Thursday, 28 June 2012


Conclusion of Ken Switzer's 1971 PAGWA  presentation to the Lions Club of Longlac:
From the Nipigon Museum Archives:

In the second period, after 1920, the scows were made up into flotillas of eight or ten and guided down and towed back by the large gas boat and a smaller boat was used to get the furs back from Mammamattawa to Pagwa.

There was a third period towards the end of the operation in which individual scows were guided only as far as the Big Rock (seven miles down) and tied up there until picked up by the small tug from Mammamattawa.

The scows were expendable, and except for one or two returned each year with furs, the rest were taken apart and the lumber used for building.

Once arrived at Fort Albany the crew left the scows to be unloaded by the Albany establishment and they returned promptly to Mammamattawa or Pagwa.

In the period where the scows were combined into a unit one man would be stationed with an axe to cut the joining ropes in case of trouble at the few fast water areas. Cutting the ropes was seldom necessary but it did happen on more than one occasion.

The large tug would make four trips to Fort Albany in a normal season. In those years that the water dropped too quickly to get the furs back from Mammamattawa to Pagwa they would go up first thing in the following spring. There were no low water problems from Mammamattawa to Fort Albany.

In years of low water they had to take about 5 tons off each scow to get through the Limestone Rapids and load again below the rapids. There were a couple of years when the water was so low that most of the supplies had to be shipped back to Montreal. In those years the new boat, the 'John Revillon" took the supplies in by sea.


On James Bay the Revillon Company had a boat for the distribution of supplies and the collection of furs, the "Anna Sheel" under Captain Neilson.

There was an engineer - mechanic by the name of Kenney, an English chap from Montreal, who worked on the Pagwa boats through-out the summer and would then finish each season working at Albany.


About 1919 the Hudson's Bay Company set up an establishment on the west bank of the river just below the railway and they normally sent down four scows each season.

In 1926 the Hudson's Bay Company aquired 51 percent of the stock in Revillon Freres Trading Company and bought the company outright in 1936.


The Temiskaming and Northern Ontario Railway (now Ontario Northland Railway) was completed from Cochrane to Moosonee in 1932. This made the Pagwa river transportation redundant and there was little or no activity down the river after 1932 for the northern posts could now be supplied more readily and much more cheaply by railway to Moosonee.


Bob Guthier returned to Pagwa as a free trader in 1922 and built on the east bank of the river and south of the railway. While he was there, there was another small merchant, Tom Metcalfe, who had lost an arm. Joffre Gauthier recalls that when even pennies were scarce he sold chocolate bars for ten cents each, 2 for 15 cents or 5 for 25 cents. Mr. Gauthier sold out to Hugo Ericson in 1932.

In 1931 the Rev. Neville R. Clarke, presently (1971) Suffragan Bishop of Moosonee, went to English River as a student and moved to Pagwa in 1937. While there he built an Anglican Church and established a school in 1938. He continued to hold regular church services and teach school until he moved to Nakina in 1943. The school and church have continued to the present (1971) but are now served by others.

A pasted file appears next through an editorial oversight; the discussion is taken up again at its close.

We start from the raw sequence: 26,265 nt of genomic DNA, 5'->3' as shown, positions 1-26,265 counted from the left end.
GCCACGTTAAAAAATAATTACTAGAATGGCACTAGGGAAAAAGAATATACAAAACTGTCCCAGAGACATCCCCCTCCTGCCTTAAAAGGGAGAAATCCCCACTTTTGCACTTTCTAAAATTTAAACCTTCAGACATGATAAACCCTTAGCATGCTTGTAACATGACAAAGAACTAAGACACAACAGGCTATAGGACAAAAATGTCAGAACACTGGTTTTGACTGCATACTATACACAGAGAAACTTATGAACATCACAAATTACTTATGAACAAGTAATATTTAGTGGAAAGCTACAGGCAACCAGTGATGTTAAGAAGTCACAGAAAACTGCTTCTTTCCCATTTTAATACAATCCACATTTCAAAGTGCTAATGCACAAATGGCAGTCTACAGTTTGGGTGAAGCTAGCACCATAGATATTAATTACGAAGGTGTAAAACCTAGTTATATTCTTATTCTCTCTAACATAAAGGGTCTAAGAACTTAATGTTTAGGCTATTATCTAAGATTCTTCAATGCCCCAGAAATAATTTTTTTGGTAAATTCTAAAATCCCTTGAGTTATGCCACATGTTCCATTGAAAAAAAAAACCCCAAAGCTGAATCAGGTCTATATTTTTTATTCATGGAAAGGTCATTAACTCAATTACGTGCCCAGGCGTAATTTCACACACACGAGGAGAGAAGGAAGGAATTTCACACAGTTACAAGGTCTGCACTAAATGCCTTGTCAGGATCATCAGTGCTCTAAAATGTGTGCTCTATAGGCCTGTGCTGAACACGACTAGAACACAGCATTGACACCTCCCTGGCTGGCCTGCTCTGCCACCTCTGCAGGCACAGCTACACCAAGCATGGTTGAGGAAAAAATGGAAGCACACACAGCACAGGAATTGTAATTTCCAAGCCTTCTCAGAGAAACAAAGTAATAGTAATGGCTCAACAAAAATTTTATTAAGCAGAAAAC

In the early 1940's when Trans Canada Airlines flew east from Winnipeg via Armstrong, a series of emergency landing fields were constructed along the north line of the Canadian National Railway and one of these was at Pagwa, about two and a quarter miles west of the river and north of the railway.

In early 1959 the United States Airforce completed a radar station there ( one and a half miles west of the river and north of the railway) and this continued until May, 1963 at which time they transferred the base to the Canadian Services and this was dismantled and sold in 1969. (Buzz has notation "dismantled by Keatley")

Father rolland conducted regular Roman Catholic services in Pagwa from September, 1959 until May, 1963.

Mr. Ericson sold out in the early 1960's to a man by the name of Petty who presently (1971) operates a tourist outfitters business there.

In the early 1960's, too, Hugo Ericson took the initiative, with much help from the American Airforce, of pushing through a road from Pagwa to Highway #11. This was improved by the Department of Highways in 1969 and there is now road access to Pagwa.

Like a plant or like the life of man himself, such was Pagwa. One is born, blossoms for a brief period, then dies. C'est la vie. ...A.L.K. Switzer April 27, 1971


  1. In 1932 my parents ..on their honeymoon ... took the barge from Pagawa to Fort Albany. My father was goingto Fort Albany to take charge of the Anglican (Church of England) mission there. They would be in Albany until 1944. Both my sister and spent our early childhood in Albany. I was born in 1936 ,my sister in 1940.
    In the spring of 1944 we returned to Albany ,having been out to Toronto in the winter, by scow perhaps not from Pagawa though. !944 was the year of a major spring flood at Albany.

    Roland Joselyn My parents were Rev. "Reg" Joselyn and Helen

    1. Are you on the Pagwa Village site...I just joined...awesome history and people

  2. Hugo Ericson is my great-grandpa :)

  3. Brian Donnelly22 May 2018 at 23:54

    Beck, are you related to Hugo through his daughters Linda or Eileen? I went to Kapuskasing High School with them and their friend Alice May Clark (Varpio) in the late 1050's. If so, please write to me at
    Brian Donnelly from Kap, now in Vineland ON.